Are You a Goofus or Gallant Boss?

When I was young, Highlights magazine published a cartoon entitled Goofus and Gallant. Each month, the two boys would react to a particular situation in different ways. Goofus invariably chose the selfish or mean option while Gallant was an upstanding young role model.

I thought of Goofus and Gallant this week while listening to Six Pixels of Separation. Host Mitch Joel and author Niall Cook were discussing companies that set up firewalls between their employees and social media. So, why did I think about Goofus and Gallant and what does this have to do with social media rules in the workplace?

It seems to me that there are two types of bosses - those who are afraid of social media and those who view it as an indelible aspect of our daily lives now. Let's go through some of the characteristics.

A Goofus Boss

A Goofus boss is afraid of social media - he's afraid his employees can't be trusted to do their job rather than "surf the Facebook" all day. He thinks he knows that his customers are not on social media outlets. He'd rather keep doing things the way they've always been done.

Goofus bosses fear communication between employees and between the business and its customers. They like to control the message. They think they control their brand.

Goofus bosses are set in their ways. They think that if they change their mind, people will think they're wishy-washy or weak. So they stamp their feet and yell and set up firewalls so no one can interact online besides what is exactly in their job description. Then they go home, satisfied that the job is getting done.

A Gallant Boss

A Gallant boss understands that social media is here to stay and that it can actually help his employees do their jobs better.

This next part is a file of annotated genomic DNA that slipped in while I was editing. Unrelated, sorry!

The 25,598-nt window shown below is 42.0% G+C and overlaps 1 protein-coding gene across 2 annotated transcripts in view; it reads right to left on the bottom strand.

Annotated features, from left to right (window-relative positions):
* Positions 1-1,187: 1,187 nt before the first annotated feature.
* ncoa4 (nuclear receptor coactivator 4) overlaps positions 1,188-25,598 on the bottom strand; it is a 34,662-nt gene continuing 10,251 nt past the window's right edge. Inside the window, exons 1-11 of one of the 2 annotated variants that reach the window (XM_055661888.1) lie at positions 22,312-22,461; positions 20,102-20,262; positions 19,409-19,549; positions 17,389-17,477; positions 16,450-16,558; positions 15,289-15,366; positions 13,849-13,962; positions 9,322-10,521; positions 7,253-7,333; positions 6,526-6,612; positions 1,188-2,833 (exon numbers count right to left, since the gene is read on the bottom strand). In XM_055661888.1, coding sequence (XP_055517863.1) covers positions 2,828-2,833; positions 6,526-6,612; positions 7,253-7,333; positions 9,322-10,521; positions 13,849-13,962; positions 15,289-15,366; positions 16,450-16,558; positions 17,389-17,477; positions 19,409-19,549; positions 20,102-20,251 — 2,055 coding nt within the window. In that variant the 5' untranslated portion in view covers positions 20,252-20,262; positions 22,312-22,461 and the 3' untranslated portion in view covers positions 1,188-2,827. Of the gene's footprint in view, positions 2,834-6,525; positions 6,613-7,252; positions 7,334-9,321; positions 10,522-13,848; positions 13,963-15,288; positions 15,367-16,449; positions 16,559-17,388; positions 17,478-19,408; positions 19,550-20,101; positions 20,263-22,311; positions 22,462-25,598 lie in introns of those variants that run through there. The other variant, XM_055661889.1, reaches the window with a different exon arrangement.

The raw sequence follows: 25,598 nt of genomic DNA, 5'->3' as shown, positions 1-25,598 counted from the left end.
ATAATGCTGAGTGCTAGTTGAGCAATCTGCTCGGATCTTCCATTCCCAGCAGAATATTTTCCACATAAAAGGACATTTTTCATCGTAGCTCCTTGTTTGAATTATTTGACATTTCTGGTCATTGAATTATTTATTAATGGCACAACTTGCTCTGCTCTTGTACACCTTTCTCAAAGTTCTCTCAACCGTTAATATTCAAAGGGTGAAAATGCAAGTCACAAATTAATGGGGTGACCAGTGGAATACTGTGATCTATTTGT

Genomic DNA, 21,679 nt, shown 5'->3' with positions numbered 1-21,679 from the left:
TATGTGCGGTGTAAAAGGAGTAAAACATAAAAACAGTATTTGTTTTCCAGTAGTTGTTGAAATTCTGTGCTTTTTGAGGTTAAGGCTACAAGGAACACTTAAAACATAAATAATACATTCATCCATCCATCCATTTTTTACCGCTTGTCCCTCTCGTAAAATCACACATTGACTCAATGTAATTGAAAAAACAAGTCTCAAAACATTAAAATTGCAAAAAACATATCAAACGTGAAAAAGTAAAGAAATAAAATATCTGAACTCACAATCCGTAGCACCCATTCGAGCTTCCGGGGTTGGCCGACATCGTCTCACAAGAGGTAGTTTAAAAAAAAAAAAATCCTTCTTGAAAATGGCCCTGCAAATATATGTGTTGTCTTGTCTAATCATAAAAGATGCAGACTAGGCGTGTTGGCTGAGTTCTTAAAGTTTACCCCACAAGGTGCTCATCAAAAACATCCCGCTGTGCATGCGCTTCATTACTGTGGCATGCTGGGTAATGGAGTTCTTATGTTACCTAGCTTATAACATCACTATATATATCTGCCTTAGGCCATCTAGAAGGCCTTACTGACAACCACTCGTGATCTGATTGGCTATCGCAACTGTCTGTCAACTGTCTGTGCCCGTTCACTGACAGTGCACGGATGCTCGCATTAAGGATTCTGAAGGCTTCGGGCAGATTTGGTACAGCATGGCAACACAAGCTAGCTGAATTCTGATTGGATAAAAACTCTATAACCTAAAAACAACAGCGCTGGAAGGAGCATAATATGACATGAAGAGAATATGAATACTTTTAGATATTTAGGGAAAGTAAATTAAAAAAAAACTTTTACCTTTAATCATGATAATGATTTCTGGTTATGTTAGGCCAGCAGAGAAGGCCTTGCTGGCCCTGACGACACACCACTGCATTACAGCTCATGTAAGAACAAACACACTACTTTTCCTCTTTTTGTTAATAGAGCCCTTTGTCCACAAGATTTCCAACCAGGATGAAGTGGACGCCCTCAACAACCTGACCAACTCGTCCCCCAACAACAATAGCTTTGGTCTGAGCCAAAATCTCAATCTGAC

He creates a private, company-wide del.icio.us account where employees can share articles about their industry. He asks the marketing team to create Facebook and MySpace pages. He also asks them to reserve their company name on places like Twitter and YouTube.

But before he does anything with these social media tools, he gets everyone together to determine whether they have a strategy for this, figure out how it matches their business goals, and chooses who in the company is the best person to head up the effort.

Back To SPOS

On Six Pixels of Separation, Niall spoke about I.T. departments' reactions to social media. But in my mind, these could also be typical of Goofus and Gallant bosses. Here is the quote that rang out to me:

"The answer is not to do what they've always done: 'Oh, we've got to block it!' We use security for everything.

It's to do what everyone else needs to do which is sit back and think, 'Right, OK. So, this stuff is happening. How can we use this? How can we embrace this? How can we facilitate this? How can we build on what these guys are doing? And how can we then actually generate some credibility, some internal credibility and trust in this area so that people will be more willing to come to us?'"

In my experience, the Gallant bosses are those who see and understand the world as it is, while figuring out how they can use the best tools and the best people to their advantage. Only Goofus bosses would instead hope to block these advances or try to stop the world from changing.

Are you a Goofus or a Gallant boss? Have you taken a few misteps, but eventually come around? We'd love to hear from business leaders about how you approach openness and social media in your office.

And employees - what are success stories you've heard or witnessed? Have you seen web 2.0 champions emerge from unfamiliar places?

(Thanks to Sonia Simone for influencing this post.)

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